Shorecrest Dublin Dollars Irish Dinner Saturday - support the band trip to Ireland

Tuesday, January 21, 2020

Shorecrest Dublin Dollars Irish Dinner
Saturday, January 25, 2020 at 5:30pm – 10pm
Lake Forest Park Civic Club

This is a fundraising event for the Shorecrest High School’s trip to Ireland in March! A delegation of 175 students from Marching band, Flags, Cheer, Highland dancers and Pipers will be traveling to Ireland to compete and perform in various parades and community events.

Please join us for a fun evening with fabulous food, music and dance, and perhaps a dram of whiskey or two! The Shorecrest Irish Dancers, Pipers and Marching Band will perform. Additional music by Crònan playing haunting laments to rabble-rousing reels and jumpin’ jigs.

Bring your friends and family! Tickets are $30 and can be purchased here.

We appreciate your support of this amazing opportunity for our students to travel internationally and represent our community in Ireland!

Questions? Email


A week of activities for Black Voices: A Community Opportunity Feb 3-7

In recognition of Black History Month, you are invited to join Shoreline Public Schools and the City of Shoreline in our inaugural Black Voices: A Community Opportunity on February 3-7, 2020. All are welcome!

This week of community evening events seeks to center Black voices, as well as celebrate and affirm our Black students and their families. 

Our community partnerships emphasize that our commitment to families must extend beyond the walls of our schools. We recognize that when the lights go off in our buildings, we still live, work and socialize together throughout our community. We learn best when we learn alongside one another, and recognize the wealth of knowledge those within our communities offer. 

As a community, we must affirm our commitment to learn from and look out for our neighbors, including those whose voices have been underrepresented in our current systems. We are committed to fostering those opportunities.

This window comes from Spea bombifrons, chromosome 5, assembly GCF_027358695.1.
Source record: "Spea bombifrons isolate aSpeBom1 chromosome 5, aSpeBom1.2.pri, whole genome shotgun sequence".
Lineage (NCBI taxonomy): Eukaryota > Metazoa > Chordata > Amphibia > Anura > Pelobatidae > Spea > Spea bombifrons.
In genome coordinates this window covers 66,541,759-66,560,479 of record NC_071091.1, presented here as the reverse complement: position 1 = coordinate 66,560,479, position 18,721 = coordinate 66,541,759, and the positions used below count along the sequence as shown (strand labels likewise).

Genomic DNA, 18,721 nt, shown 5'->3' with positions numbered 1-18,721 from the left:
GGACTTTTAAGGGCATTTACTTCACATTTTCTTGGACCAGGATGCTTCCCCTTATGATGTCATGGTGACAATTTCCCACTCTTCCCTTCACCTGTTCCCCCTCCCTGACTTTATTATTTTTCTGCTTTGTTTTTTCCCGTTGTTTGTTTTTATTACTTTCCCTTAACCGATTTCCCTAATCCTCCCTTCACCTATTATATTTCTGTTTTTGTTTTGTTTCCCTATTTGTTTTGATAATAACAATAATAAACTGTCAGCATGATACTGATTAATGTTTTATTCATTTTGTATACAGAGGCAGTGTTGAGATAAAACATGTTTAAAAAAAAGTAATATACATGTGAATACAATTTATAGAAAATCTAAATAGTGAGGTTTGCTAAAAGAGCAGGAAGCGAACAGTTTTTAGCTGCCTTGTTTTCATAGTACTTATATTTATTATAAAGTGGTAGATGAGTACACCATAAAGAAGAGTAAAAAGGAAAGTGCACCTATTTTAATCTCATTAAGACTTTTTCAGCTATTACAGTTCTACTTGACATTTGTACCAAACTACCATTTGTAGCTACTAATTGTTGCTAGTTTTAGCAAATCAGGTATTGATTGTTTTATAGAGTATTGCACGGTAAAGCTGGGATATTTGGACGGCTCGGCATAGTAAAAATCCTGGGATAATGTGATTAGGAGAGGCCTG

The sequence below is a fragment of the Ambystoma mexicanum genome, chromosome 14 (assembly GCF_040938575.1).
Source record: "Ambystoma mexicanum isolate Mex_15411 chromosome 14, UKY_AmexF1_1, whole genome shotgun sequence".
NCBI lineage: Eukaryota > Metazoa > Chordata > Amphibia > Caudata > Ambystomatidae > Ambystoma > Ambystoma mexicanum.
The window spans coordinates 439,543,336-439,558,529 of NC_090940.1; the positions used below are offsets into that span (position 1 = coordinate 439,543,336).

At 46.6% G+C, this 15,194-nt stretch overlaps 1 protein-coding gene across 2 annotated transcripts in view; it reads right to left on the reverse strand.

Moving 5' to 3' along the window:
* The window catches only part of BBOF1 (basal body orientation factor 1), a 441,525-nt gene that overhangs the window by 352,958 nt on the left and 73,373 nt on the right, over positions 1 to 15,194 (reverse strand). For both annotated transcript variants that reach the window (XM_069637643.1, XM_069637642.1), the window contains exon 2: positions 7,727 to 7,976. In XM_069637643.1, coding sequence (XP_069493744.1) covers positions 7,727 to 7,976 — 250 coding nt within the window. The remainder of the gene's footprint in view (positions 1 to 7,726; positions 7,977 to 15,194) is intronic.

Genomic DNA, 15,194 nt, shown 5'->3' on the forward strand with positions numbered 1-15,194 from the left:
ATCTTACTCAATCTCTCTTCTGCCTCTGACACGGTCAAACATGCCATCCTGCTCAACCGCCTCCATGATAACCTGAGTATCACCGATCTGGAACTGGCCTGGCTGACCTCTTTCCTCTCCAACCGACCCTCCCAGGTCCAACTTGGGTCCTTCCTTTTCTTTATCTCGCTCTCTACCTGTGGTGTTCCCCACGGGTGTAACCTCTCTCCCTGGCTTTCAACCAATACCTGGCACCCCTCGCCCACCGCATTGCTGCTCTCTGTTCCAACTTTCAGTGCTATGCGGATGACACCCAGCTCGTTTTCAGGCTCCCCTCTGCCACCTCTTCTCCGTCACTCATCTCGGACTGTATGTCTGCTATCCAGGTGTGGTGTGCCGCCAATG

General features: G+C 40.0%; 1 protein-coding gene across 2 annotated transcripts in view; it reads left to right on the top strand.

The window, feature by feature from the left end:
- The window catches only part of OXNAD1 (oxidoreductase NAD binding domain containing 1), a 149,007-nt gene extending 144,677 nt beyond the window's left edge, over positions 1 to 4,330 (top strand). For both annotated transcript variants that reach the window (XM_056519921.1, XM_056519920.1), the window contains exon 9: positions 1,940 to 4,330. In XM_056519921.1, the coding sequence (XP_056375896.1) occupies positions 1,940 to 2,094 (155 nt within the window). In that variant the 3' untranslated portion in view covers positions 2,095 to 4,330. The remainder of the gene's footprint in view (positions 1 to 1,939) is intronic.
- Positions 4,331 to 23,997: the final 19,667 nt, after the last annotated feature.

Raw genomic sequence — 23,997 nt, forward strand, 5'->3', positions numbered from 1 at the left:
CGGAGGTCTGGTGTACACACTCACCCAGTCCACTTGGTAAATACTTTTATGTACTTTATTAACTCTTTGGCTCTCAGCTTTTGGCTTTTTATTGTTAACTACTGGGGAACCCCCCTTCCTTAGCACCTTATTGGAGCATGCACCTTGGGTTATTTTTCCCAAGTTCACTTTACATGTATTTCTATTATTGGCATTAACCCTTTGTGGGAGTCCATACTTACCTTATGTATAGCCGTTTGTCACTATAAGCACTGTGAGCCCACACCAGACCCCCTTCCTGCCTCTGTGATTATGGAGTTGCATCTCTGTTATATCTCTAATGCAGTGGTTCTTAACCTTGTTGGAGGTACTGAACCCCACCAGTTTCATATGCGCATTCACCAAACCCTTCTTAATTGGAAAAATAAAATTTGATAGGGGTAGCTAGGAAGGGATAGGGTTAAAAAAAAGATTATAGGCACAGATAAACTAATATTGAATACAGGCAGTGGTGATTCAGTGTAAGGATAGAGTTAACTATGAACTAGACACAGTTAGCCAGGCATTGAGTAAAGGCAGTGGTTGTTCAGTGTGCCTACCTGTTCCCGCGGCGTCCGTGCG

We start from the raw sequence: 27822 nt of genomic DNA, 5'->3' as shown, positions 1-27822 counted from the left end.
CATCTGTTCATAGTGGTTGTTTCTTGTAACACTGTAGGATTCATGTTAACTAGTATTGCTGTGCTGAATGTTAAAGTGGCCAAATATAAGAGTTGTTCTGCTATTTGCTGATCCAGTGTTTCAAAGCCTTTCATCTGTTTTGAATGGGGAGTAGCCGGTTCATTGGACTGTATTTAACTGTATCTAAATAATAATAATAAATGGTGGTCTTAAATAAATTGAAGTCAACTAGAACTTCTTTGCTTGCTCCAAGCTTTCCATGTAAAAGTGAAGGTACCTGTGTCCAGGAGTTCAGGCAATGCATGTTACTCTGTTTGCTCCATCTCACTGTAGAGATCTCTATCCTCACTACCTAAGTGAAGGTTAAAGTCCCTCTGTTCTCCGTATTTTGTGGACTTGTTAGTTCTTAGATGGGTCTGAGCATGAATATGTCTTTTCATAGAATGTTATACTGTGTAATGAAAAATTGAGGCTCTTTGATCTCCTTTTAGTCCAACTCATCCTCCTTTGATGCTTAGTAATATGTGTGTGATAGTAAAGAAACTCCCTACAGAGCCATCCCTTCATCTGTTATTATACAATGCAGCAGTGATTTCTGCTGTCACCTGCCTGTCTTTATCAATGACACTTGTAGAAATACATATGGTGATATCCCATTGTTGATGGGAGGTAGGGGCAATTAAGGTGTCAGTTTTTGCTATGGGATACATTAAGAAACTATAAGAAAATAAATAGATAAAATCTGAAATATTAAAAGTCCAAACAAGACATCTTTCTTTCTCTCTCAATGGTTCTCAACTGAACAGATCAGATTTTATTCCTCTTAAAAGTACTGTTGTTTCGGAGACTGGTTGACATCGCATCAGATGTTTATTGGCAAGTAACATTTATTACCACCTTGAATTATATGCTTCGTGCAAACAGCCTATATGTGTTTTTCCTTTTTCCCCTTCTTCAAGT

Shoreline PTA Reflections Art Program celebrates student artists and sends 37 to state

Artist not named
Photo by Tiffany Megargee

Shoreline PTA Reflections Art Program celebrated all district participants last week with an art show reception at the Shoreline Center. 

Finalists and Honorable Mention awardees were named and a People’s Choice piece was voted upon by those in attendance. 

Congratulations to People’s Choice winner Natalie Ositis from Shorewood High School. Natalie created a 3D artwork piece “Grandma Mila’s Cabin” made out of 2000+ popsicle sticks and a million other precise details of creativity.

The 37 Finalists from the district will now move on to the state level competition.

Artist not named
Photo by Tiffany Megargee

Congratulations to all the approximately 130 participants this year and to the following awardees:


Primary K-2 grade

Zoe MacDicken – Visual Arts, Cascade K-8
Alina Li – Visual Arts, Highland Terrace
Ada Wirkala-Bryant – Visual Arts, Parkwood
Leia Wirkala-Bryant - Visual Arts, Parkwood
Nola Mercado – Visual Arts, Ridgecrest
Ethan Wong - Visual Arts, Ridgecrest
Dorothy Summers – Visual Arts, Syre
Dylan Werbeck - Visual Arts, Syre

Intermediate 3-5 grade

Lillian Chin – Visual Arts, Briarcrest
Jenabel Towillis – 3D Visuals Arts, Cascade K-8
Alaina Buker – Music Composition, Echo Lake
Kiyomi Hakuno – Photography, Highland Terrace
Neena Mercado – Visual Arts, Ridgecrest
Sophie Schmitz – Literature, Ridgecrest
Nina Vermillion – Visual Arts, Ridgecrest
Kate Campbell – Literature, Syre

Middle 6-8 grade

Fiona Reed – Visual Arts, Cascade K-8
Hannah Roy – 3D Visual Arts, Cascade K-8
Sofi Almacen – Visual Arts, Einstein
Jayla Lancaster - Visual Arts, Einstein
William Shirts – Music Composition, Einstein
Jasmine Zimmer - Visual Arts, Einstein
Lauren Atherton – Film Production, Kellogg
Lydia Chin – Photography, Kellogg
Lydia Chin – Visual Arts, Kellogg
Lily Fredericks – Visual Arts, Kellogg
Rebecca Rhodes – Literature, Kellogg
Taylor Draper – Photography, Lake Forest Park
Calen Dunnett – Photography, Ridgecrest

High School 9-12 grade

Jasmine Chiu – Visual Arts, Shorecrest
Molly Grauer - Visual Arts, Shorecrest
Elliott Guy - Visual Arts, Shorecrest
Julia Neils - Visual Arts, Shorecrest
Thea Jacobsen - Visual Arts, Shorewood
Natalie Ositis – 3D Visual Arts, Shorewood *Also voted “People’s Choice Award”
Eleanor Shirts – Music Composition, Shorewood
Forrest Neander – Visual Arts, Special Artist, Shorewood


Primary K-2 grade

Sterling Mitten – Visual Arts, Brookside
Dahlia Mitchell - Visual Arts, Lake Forest Park
Sophie Swartzendruber – Visual Arts, Parkwood
Jimmy Facilla – Photography, Syre

Intermediate 3-5 grade

Lillian Chin – Photography, Briarcrest
Grace Porter – Literature, Brookside
Olive Steiber – 3D Visual Arts, Cascade K-8